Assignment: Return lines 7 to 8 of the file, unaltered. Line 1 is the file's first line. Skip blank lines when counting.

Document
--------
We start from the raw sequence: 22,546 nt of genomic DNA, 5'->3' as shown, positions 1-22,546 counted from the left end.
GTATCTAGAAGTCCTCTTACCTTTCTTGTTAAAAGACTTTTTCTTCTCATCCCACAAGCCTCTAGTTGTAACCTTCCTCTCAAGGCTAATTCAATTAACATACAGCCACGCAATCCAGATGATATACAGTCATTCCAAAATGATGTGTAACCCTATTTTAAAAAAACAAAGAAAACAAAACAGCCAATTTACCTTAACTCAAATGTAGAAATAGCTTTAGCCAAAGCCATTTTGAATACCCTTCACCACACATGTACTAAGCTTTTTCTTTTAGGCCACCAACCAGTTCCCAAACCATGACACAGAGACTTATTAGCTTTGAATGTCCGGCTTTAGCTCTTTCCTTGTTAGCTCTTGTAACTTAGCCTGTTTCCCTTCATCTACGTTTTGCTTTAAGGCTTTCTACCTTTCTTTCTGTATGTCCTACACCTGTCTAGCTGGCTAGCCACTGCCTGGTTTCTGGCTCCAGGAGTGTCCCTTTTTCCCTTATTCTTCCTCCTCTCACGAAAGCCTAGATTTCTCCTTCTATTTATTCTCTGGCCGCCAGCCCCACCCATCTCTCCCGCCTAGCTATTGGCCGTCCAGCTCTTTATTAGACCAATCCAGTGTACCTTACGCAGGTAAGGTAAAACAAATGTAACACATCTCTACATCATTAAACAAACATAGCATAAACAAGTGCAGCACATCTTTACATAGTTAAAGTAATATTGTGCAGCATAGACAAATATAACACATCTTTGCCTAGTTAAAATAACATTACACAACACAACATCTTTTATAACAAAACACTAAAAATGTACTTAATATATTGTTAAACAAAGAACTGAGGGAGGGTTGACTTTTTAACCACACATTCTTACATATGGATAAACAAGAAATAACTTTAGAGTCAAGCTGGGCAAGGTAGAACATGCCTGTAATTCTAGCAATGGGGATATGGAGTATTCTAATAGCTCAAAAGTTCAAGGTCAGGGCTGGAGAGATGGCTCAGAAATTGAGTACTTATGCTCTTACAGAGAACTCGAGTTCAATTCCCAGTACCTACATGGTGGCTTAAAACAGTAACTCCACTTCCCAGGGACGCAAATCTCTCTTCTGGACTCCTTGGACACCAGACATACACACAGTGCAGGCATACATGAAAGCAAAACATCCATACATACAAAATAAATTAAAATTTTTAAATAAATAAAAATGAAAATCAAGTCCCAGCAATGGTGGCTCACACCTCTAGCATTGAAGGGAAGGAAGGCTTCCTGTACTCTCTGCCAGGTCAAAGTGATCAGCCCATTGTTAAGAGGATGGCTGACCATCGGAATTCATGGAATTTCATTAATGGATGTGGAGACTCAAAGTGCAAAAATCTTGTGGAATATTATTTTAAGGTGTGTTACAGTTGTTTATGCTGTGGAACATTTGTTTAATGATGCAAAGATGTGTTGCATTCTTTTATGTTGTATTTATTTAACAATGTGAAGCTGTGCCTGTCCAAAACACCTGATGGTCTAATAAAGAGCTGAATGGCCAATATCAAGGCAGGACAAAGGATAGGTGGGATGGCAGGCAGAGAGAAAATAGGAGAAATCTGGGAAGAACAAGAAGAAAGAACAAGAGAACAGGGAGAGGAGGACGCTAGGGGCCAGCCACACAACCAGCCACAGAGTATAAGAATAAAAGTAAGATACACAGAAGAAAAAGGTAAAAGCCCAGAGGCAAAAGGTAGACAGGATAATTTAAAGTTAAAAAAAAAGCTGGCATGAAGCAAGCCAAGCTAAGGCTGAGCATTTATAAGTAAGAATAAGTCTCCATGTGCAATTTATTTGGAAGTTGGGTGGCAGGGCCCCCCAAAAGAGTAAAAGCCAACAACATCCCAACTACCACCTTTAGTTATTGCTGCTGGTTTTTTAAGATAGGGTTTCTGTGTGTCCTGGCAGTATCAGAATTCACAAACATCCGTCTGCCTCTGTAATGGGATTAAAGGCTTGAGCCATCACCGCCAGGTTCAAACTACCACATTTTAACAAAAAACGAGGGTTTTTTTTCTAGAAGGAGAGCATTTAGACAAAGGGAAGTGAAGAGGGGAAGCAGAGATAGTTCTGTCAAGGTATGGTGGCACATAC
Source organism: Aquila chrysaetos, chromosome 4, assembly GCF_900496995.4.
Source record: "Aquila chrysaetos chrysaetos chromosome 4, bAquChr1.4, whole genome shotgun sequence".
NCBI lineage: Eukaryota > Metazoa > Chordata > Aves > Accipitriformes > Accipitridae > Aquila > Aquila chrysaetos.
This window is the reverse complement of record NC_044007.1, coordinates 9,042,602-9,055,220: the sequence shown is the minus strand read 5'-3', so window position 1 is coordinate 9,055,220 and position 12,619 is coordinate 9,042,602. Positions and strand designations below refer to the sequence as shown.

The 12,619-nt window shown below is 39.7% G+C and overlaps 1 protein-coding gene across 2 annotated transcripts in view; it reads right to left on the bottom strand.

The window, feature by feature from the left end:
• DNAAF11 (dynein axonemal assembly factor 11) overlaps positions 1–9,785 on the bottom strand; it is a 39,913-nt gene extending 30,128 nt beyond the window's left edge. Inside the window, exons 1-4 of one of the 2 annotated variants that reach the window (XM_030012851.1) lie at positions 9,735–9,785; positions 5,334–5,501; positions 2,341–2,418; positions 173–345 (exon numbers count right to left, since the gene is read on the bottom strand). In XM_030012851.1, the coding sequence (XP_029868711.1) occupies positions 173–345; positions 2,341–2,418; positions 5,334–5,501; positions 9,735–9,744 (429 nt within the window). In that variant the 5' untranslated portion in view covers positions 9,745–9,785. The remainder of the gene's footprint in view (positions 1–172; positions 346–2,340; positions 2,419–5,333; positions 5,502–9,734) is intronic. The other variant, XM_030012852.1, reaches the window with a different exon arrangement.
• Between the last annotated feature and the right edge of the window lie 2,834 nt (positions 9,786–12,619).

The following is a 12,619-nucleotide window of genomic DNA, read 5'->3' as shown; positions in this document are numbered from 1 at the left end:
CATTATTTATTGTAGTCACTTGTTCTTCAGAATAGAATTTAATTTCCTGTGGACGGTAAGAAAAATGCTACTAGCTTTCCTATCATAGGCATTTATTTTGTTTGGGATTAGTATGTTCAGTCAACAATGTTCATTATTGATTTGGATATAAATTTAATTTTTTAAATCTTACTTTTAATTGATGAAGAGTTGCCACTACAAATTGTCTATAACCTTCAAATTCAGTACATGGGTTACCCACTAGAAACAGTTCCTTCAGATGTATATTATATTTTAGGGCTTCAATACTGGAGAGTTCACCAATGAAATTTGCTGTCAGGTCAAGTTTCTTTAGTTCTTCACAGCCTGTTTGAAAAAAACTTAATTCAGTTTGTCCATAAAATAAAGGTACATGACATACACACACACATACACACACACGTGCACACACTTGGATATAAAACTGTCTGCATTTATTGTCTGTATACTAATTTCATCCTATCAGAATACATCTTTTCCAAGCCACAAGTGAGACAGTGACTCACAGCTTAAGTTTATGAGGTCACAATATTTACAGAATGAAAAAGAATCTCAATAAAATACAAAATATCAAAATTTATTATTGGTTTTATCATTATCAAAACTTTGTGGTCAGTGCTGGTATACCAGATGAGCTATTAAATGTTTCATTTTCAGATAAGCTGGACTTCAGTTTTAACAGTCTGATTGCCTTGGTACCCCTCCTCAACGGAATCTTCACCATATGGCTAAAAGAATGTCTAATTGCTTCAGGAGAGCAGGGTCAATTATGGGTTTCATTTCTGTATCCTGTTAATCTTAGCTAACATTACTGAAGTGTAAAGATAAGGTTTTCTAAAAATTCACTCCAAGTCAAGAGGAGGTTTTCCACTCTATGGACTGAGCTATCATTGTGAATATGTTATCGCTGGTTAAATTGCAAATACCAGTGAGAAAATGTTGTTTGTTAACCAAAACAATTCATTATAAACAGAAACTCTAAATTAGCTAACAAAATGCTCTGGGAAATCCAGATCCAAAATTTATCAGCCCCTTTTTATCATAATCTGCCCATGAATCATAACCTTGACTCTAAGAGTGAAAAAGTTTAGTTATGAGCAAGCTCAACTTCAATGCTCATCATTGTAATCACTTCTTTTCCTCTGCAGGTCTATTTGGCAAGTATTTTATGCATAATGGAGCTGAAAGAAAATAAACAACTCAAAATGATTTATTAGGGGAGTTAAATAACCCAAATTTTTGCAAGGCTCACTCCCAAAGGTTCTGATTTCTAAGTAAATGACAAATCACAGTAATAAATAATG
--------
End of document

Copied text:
The 12,619-nt window shown below is 39.7% G+C and overlaps 1 protein-coding gene across 2 annotated transcripts in view; it reads right to left on the bottom strand.

The window, feature by feature from the left end: